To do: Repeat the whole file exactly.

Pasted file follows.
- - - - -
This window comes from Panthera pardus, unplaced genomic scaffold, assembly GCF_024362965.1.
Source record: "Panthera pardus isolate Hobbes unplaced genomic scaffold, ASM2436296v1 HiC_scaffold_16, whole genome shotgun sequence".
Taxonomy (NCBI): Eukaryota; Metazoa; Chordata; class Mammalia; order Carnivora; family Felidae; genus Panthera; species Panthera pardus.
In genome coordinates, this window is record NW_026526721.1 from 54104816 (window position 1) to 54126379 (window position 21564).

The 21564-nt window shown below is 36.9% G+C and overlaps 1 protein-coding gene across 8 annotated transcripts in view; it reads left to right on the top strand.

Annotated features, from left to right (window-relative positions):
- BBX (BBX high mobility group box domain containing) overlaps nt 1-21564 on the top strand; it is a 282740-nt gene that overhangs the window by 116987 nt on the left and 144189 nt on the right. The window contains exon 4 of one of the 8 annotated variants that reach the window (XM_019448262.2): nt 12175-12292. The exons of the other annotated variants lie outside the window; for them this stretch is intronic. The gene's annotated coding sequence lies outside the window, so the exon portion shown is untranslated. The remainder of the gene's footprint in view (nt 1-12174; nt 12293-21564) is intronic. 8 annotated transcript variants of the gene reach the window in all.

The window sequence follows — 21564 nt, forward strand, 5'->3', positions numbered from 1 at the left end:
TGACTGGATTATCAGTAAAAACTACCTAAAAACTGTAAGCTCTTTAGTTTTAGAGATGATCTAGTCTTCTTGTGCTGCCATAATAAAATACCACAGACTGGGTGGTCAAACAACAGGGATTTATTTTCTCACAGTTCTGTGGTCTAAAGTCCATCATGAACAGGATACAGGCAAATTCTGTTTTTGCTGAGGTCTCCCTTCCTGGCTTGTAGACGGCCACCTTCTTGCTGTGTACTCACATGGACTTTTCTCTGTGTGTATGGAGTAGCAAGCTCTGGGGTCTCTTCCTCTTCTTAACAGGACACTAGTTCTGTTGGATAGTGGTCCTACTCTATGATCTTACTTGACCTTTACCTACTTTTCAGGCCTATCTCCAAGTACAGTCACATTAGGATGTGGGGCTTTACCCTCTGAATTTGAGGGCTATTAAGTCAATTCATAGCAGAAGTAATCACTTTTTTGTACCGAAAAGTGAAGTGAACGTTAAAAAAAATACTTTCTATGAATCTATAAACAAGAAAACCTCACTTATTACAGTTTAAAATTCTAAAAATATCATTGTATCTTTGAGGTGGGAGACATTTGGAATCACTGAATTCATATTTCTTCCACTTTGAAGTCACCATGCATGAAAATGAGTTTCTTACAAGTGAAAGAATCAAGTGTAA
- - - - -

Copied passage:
This window comes from Panthera pardus, unplaced genomic scaffold, assembly GCF_024362965.1.
Source record: "Panthera pardus isolate Hobbes unplaced genomic scaffold, ASM2436296v1 HiC_scaffold_16, whole genome shotgun sequence".
Taxonomy (NCBI): Eukaryota; Metazoa; Chordata; class Mammalia; order Carnivora; family Felidae; genus Panthera; species Panthera pardus.
In genome coordinates, this window is record NW_026526721.1 from 54104816 (window position 1) to 54126379 (window position 21564).

The 21564-nt window shown below is 36.9% G+C and overlaps 1 protein-coding gene across 8 annotated transcripts in view; it reads left to right on the top strand.

Annotated features, from left to right (window-relative positions):
- BBX (BBX high mobility group box domain containing) overlaps nt 1-21564 on the top strand; it is a 282740-nt gene that overhangs the window by 116987 nt on the left and 144189 nt on the right. The window contains exon 4 of one of the 8 annotated variants that reach the window (XM_019448262.2): nt 12175-12292. The exons of the other annotated variants lie outside the window; for them this stretch is intronic. The gene's annotated coding sequence lies outside the window, so the exon portion shown is untranslated. The remainder of the gene's footprint in view (nt 1-12174; nt 12293-21564) is intronic. 8 annotated transcript variants of the gene reach the window in all.

The window sequence follows — 21564 nt, forward strand, 5'->3', positions numbered from 1 at the left end:
TGACTGGATTATCAGTAAAAACTACCTAAAAACTGTAAGCTCTTTAGTTTTAGAGATGATCTAGTCTTCTTGTGCTGCCATAATAAAATACCACAGACTGGGTGGTCAAACAACAGGGATTTATTTTCTCACAGTTCTGTGGTCTAAAGTCCATCATGAACAGGATACAGGCAAATTCTGTTTTTGCTGAGGTCTCCCTTCCTGGCTTGTAGACGGCCACCTTCTTGCTGTGTACTCACATGGACTTTTCTCTGTGTGTATGGAGTAGCAAGCTCTGGGGTCTCTTCCTCTTCTTAACAGGACACTAGTTCTGTTGGATAGTGGTCCTACTCTATGATCTTACTTGACCTTTACCTACTTTTCAGGCCTATCTCCAAGTACAGTCACATTAGGATGTGGGGCTTTACCCTCTGAATTTGAGGGCTATTAAGTCAATTCATAGCAGAAGTAATCACTTTTTTGTACCGAAAAGTGAAGTGAACGTTAAAAAAAATACTTTCTATGAATCTATAAACAAGAAAACCTCACTTATTACAGTTTAAAATTCTAAAAATATCATTGTATCTTTGAGGTGGGAGACATTTGGAATCACTGAATTCATATTTCTTCCACTTTGAAGTCACCATGCATGAAAATGAGTTTCTTACAAGTGAAAGAATCAAGTGTAA